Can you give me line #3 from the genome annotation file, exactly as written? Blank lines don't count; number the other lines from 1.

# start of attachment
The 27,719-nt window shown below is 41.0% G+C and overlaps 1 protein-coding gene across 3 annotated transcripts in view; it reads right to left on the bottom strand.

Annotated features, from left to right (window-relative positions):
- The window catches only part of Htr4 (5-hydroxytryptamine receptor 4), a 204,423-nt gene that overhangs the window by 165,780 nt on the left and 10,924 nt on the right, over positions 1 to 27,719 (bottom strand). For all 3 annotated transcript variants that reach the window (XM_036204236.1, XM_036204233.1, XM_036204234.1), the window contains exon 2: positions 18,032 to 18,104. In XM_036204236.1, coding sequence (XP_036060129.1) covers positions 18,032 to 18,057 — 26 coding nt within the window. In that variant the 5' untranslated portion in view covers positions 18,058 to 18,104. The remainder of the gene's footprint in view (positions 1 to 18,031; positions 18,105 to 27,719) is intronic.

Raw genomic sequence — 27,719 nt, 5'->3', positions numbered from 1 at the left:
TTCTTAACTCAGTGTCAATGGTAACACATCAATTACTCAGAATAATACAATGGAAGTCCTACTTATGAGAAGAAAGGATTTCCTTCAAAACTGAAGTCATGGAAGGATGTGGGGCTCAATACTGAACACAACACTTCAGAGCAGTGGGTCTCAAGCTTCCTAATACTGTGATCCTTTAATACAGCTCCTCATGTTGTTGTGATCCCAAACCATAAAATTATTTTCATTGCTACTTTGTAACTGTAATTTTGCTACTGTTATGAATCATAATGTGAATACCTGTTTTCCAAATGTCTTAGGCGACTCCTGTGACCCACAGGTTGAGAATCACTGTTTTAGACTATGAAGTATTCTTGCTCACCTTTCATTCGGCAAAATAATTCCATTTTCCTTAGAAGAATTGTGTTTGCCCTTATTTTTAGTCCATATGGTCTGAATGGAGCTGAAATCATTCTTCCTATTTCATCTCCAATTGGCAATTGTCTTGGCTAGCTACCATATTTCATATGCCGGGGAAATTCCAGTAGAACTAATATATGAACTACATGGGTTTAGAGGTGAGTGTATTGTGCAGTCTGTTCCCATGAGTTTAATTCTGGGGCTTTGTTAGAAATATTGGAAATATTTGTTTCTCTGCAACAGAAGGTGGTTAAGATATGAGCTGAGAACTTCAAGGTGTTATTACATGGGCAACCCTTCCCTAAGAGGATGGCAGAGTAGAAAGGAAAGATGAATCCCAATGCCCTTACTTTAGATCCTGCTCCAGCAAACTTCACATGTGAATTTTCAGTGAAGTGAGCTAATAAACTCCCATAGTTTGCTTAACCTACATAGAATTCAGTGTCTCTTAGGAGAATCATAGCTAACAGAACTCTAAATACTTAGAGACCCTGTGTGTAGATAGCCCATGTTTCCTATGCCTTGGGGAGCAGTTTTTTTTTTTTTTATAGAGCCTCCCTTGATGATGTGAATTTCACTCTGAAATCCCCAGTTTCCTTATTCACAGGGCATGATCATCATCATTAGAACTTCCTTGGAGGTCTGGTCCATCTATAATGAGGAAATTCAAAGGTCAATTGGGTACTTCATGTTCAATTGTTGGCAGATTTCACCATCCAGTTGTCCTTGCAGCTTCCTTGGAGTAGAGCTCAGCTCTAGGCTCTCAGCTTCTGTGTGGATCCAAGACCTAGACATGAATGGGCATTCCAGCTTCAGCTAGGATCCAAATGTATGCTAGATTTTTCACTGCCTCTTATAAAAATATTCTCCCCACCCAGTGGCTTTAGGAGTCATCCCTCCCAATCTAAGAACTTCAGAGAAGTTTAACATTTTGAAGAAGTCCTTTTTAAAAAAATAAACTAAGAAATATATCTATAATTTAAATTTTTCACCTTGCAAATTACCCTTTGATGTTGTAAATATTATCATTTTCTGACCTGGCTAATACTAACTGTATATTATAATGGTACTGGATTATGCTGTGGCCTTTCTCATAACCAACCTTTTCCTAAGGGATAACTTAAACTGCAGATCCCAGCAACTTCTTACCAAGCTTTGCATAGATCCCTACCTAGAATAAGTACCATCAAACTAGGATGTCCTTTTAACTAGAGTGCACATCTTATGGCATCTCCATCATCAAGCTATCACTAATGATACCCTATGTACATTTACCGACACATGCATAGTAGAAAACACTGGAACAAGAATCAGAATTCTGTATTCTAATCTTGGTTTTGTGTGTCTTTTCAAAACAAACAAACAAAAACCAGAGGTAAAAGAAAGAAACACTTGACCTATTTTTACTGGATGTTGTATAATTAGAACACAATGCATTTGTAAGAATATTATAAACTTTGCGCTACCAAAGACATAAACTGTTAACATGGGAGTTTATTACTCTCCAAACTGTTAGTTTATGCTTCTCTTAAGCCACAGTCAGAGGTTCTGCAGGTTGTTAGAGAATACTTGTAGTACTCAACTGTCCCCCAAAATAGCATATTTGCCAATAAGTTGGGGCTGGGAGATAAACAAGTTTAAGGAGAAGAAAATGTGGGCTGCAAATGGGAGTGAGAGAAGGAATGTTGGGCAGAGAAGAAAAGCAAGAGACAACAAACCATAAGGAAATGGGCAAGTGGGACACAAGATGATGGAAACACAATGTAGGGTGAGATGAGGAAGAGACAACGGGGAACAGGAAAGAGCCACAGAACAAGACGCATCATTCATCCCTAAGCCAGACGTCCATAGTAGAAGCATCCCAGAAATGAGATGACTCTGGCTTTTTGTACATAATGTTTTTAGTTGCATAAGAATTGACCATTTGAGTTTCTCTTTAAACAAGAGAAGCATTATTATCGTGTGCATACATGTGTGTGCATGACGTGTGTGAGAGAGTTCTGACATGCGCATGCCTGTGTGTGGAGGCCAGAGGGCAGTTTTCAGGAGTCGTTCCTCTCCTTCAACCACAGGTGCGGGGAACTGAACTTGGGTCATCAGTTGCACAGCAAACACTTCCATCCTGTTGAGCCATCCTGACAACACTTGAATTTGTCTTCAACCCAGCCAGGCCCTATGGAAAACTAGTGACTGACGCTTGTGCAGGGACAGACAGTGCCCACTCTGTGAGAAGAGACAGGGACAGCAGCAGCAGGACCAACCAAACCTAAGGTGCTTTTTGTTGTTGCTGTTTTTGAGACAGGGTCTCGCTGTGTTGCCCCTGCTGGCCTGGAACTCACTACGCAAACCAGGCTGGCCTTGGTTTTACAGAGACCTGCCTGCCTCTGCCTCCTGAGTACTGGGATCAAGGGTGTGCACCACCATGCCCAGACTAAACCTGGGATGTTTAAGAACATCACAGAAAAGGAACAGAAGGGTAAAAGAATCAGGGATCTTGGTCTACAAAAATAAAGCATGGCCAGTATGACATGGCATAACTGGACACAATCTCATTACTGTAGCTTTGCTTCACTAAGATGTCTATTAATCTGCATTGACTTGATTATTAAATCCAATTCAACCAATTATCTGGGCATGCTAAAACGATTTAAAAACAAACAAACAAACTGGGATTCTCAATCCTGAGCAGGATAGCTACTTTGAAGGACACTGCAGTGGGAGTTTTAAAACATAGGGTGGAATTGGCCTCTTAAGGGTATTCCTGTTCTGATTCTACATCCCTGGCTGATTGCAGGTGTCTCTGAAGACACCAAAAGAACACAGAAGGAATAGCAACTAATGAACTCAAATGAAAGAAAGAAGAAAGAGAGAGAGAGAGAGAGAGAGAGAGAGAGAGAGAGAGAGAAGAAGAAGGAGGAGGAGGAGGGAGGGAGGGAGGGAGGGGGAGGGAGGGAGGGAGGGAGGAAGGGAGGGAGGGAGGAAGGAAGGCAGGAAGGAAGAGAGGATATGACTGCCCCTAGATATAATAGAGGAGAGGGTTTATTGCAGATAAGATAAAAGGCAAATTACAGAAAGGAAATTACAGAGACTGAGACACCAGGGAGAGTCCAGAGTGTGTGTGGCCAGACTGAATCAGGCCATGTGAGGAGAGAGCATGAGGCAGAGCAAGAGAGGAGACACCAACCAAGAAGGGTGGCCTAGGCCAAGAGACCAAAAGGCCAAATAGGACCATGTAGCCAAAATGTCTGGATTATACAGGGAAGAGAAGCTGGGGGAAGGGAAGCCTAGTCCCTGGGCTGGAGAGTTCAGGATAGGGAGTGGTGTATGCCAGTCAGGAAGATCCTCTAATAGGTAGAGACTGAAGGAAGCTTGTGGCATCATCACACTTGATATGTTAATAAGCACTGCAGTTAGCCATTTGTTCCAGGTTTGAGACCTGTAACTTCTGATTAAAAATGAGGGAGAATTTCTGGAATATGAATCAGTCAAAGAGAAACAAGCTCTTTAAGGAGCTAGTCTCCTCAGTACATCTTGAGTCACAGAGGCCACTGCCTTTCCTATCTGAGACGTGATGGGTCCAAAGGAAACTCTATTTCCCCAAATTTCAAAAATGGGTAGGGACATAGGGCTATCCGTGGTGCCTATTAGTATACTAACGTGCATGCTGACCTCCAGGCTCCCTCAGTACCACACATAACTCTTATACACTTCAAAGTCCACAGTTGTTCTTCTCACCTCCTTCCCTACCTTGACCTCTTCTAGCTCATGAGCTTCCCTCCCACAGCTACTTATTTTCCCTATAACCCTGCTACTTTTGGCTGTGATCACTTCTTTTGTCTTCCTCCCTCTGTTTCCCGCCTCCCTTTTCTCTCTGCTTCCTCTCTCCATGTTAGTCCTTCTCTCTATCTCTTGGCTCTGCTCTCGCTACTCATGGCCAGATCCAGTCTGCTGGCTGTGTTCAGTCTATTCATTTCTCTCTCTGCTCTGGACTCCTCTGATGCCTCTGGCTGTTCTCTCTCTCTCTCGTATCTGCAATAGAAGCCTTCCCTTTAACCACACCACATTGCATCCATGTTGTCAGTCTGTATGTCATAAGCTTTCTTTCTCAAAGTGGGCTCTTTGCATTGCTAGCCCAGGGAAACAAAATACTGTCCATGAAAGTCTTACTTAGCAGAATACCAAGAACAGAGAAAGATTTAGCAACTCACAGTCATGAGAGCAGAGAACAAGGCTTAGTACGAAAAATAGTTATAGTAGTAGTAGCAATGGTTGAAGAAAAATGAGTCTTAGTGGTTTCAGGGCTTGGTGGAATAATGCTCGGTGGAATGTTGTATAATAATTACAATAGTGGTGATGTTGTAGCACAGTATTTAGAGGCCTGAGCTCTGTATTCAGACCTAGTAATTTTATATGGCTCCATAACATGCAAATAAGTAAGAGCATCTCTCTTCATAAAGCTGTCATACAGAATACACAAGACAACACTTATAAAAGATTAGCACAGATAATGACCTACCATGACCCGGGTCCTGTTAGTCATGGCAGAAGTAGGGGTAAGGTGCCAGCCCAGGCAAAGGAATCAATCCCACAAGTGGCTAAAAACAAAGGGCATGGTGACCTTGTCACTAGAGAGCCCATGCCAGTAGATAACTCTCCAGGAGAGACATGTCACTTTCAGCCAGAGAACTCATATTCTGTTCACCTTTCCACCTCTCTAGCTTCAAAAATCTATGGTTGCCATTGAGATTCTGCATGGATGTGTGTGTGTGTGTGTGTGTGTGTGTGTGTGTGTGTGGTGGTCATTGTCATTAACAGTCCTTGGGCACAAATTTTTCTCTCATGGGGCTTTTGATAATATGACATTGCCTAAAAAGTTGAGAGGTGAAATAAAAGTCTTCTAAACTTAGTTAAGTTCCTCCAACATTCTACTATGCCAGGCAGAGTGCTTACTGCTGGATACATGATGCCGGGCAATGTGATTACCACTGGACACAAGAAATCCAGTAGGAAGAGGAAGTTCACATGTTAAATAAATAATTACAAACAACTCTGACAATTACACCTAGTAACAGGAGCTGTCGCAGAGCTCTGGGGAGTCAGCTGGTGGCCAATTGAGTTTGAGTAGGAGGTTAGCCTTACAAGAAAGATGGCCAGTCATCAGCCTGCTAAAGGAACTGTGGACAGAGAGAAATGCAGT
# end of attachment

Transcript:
- The window catches only part of Htr4 (5-hydroxytryptamine receptor 4), a 204,423-nt gene that overhangs the window by 165,780 nt on the left and 10,924 nt on the right, over positions 1 to 27,719 (bottom strand). For all 3 annotated transcript variants that reach the window (XM_036204236.1, XM_036204233.1, XM_036204234.1), the window contains exon 2: positions 18,032 to 18,104. In XM_036204236.1, coding sequence (XP_036060129.1) covers positions 18,032 to 18,057 — 26 coding nt within the window. In that variant the 5' untranslated portion in view covers positions 18,058 to 18,104. The remainder of the gene's footprint in view (positions 1 to 18,031; positions 18,105 to 27,719) is intronic.